Measuring Up to Wilt Chamberlain May Take More Than Stats

When Luka Doncic, Dallas’ 6-foot-7 do-everything Slovenian import, outscored the Knicks for 60 points, 21 rebounds and 10 assists in an overtime win late last month, commentators noted breathlessly. That no one, not even Wilt, ever posted such a line.

Walt Frazier, the Hall of Fame guard who broadcasts Knicks games and once shared the backcourt with Garrett in southern Illinois, has an idea why.

“Most of what you see now is people running up and down, pouncing on people,” he said in a telephone interview. “Only a few teams lean on defense. They don’t double-team when someone goes. When someone came in and dropped a 40 on me, it was always, ‘Clyde’s destroyed.’ Now Doncic’s score is 60 and no one even says who was guarding him.

Frazier, 77, was echoing recent laments on the state of the game from old-school coaches Gregg Popovich and Steve Kerr. It should come as no surprise that admiration for the contemporary NBA, or lack thereof, will break down along generational lines. To those who have played with or against Chamberlain, he is the Babe Ruth of basketball, the sport’s all-time Goliath. Everyone has a story to tell, maybe on the long side.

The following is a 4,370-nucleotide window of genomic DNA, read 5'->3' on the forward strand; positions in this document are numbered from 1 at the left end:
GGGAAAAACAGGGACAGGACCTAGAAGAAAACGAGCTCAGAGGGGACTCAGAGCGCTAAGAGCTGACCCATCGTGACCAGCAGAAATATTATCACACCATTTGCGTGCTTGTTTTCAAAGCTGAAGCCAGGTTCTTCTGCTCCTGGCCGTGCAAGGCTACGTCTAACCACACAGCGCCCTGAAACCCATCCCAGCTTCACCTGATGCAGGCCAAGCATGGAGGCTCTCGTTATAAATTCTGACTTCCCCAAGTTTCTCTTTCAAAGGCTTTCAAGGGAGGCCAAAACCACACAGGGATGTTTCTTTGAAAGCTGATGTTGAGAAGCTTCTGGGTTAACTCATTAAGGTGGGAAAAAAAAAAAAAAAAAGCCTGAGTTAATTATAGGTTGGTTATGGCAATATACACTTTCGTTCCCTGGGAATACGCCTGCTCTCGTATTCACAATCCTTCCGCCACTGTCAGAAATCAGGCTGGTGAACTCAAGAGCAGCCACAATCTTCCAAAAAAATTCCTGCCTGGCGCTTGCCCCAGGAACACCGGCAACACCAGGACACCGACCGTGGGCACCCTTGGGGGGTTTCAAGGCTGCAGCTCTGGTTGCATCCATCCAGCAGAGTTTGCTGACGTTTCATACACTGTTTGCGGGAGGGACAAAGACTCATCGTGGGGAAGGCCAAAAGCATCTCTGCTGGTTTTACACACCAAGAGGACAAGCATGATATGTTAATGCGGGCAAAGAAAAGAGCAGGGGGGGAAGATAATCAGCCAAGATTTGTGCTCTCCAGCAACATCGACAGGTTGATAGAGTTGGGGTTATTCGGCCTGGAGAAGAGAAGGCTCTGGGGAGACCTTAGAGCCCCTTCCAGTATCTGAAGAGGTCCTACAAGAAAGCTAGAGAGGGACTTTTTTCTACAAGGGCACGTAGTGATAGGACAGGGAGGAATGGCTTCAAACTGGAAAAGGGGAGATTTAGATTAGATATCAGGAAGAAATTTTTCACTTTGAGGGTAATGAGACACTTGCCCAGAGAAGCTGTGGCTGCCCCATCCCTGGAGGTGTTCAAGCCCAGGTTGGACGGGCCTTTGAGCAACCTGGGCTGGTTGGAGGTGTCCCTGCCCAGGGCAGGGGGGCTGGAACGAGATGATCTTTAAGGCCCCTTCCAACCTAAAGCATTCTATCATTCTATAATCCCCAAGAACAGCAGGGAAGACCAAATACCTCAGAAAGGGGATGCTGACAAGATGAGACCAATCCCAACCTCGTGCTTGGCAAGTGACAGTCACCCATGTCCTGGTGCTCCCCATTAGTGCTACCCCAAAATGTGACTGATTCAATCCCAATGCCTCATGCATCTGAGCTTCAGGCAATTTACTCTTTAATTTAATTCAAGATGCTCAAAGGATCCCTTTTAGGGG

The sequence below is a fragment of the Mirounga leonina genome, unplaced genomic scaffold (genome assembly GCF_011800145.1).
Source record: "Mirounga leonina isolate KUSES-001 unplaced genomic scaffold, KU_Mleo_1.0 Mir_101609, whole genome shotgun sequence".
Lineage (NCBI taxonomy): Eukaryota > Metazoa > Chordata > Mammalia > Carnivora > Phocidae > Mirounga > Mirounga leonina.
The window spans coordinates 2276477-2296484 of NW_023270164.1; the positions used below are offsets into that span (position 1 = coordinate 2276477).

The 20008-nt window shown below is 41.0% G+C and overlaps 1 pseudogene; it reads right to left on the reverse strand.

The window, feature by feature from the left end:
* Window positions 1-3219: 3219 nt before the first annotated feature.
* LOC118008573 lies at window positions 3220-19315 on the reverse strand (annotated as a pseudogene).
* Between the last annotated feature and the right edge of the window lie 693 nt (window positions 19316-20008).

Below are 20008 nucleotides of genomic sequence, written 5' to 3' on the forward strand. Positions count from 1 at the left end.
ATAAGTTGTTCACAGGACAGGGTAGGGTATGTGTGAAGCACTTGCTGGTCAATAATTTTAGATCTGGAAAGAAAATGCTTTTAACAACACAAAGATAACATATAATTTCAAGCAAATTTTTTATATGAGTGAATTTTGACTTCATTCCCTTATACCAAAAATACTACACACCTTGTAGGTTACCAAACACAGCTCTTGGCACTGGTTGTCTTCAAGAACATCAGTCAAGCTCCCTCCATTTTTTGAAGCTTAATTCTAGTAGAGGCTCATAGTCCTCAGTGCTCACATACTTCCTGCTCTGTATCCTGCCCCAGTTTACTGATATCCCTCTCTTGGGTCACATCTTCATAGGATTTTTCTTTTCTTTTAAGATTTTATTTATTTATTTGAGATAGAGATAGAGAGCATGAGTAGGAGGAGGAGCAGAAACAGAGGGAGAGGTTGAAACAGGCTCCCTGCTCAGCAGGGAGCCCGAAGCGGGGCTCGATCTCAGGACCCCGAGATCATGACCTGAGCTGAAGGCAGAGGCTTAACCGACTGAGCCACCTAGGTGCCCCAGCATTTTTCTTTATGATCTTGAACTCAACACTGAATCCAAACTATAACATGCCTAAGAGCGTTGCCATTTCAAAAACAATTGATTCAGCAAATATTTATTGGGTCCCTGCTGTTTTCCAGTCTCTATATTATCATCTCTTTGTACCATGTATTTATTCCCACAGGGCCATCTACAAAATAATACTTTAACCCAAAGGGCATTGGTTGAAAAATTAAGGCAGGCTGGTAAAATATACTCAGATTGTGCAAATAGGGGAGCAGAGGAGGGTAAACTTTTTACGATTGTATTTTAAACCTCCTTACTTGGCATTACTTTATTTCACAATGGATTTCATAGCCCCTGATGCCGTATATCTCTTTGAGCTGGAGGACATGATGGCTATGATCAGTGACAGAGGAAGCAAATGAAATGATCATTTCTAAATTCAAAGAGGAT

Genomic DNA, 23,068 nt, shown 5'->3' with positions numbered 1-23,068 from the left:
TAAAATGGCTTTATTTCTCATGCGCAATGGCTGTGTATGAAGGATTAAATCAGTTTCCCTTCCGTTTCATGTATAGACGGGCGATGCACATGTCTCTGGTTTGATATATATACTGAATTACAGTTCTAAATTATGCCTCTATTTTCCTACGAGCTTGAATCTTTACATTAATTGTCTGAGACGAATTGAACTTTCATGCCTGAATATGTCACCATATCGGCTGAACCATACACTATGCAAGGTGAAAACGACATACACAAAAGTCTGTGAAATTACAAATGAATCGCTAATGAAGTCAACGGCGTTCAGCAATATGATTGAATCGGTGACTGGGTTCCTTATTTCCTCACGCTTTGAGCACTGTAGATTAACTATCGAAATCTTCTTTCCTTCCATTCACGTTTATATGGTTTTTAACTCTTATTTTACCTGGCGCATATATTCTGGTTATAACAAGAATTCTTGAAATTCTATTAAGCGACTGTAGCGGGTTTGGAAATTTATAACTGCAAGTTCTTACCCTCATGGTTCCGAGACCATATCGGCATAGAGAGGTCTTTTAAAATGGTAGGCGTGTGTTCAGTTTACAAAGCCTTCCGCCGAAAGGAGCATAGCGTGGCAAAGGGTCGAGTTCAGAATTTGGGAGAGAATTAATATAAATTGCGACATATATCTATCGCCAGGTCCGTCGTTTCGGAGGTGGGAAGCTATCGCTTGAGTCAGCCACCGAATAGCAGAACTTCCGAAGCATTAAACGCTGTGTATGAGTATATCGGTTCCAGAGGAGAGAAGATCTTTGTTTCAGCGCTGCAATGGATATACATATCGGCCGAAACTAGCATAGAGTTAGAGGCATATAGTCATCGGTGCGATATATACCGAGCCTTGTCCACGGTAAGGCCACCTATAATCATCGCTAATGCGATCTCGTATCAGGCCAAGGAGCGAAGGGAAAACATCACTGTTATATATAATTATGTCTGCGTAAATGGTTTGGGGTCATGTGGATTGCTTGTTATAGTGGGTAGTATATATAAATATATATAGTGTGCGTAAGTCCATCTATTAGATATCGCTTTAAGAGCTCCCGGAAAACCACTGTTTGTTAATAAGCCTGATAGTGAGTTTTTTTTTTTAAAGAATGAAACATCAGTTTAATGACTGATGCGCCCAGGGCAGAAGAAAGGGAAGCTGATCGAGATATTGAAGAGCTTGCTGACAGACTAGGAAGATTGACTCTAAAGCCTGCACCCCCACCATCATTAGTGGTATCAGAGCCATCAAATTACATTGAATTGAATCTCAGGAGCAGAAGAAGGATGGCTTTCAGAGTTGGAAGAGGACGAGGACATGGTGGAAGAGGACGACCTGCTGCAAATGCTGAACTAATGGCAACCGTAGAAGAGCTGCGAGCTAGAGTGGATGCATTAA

Billy Cunningham, 79, a Hall of Famer with the Philadelphia 76ers and Chamberlain’s teammate cited on the night, Gus Johnson, a very strong forward for the Baltimore Bullets, went in with every intention of dunking on Wilt as he had done before. Was. Play.

Chamberlain didn’t just block the shot, Cunningham said: “He really caught up ball, and when Gus went to the floor, he just stood there and held it over his head.

No matter how fine the video, no matter how dark the short shorts, don’t try to convince Cunningham and company that what Chamberlain accomplished was the result of an ancient, inferior era. They’ll remind you that he averaged 45.8 minutes per game for his career and rarely sat out, unlike the more coddled modern star – which, in fairness, represents a far greater financial investment on defense.

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